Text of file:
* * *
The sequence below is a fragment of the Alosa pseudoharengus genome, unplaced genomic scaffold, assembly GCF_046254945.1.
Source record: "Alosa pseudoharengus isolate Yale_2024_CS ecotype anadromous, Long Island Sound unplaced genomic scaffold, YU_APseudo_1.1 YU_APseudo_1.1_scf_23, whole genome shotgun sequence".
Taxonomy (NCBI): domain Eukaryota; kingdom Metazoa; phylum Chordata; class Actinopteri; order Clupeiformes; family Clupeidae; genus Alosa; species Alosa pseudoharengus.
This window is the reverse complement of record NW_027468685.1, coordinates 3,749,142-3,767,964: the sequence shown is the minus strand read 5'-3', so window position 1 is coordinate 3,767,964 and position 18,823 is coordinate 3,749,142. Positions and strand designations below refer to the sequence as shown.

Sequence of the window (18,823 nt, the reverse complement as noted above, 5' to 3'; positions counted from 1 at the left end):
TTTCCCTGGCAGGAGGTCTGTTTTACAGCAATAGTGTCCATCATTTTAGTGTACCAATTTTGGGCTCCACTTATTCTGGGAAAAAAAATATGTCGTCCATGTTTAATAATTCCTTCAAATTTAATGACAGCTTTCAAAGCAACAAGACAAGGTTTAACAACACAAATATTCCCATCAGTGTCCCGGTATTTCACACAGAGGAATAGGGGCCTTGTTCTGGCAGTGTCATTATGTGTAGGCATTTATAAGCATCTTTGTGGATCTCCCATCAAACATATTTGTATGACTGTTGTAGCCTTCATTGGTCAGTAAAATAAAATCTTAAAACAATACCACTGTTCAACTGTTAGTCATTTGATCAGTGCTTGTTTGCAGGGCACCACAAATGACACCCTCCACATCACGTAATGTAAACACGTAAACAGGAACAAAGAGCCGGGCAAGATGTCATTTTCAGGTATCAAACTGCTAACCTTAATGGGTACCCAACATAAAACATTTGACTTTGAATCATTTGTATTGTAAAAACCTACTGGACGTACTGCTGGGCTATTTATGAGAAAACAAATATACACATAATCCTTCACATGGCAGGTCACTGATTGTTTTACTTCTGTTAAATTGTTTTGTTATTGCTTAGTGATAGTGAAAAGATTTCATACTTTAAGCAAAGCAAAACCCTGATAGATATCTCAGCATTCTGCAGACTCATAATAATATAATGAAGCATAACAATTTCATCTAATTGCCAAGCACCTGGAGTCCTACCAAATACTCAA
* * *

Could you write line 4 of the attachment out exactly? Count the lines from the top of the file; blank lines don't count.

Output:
This window is the reverse complement of record NW_027468685.1, coordinates 3,749,142-3,767,964: the sequence shown is the minus strand read 5'-3', so window position 1 is coordinate 3,767,964 and position 18,823 is coordinate 3,749,142. Positions and strand designations below refer to the sequence as shown.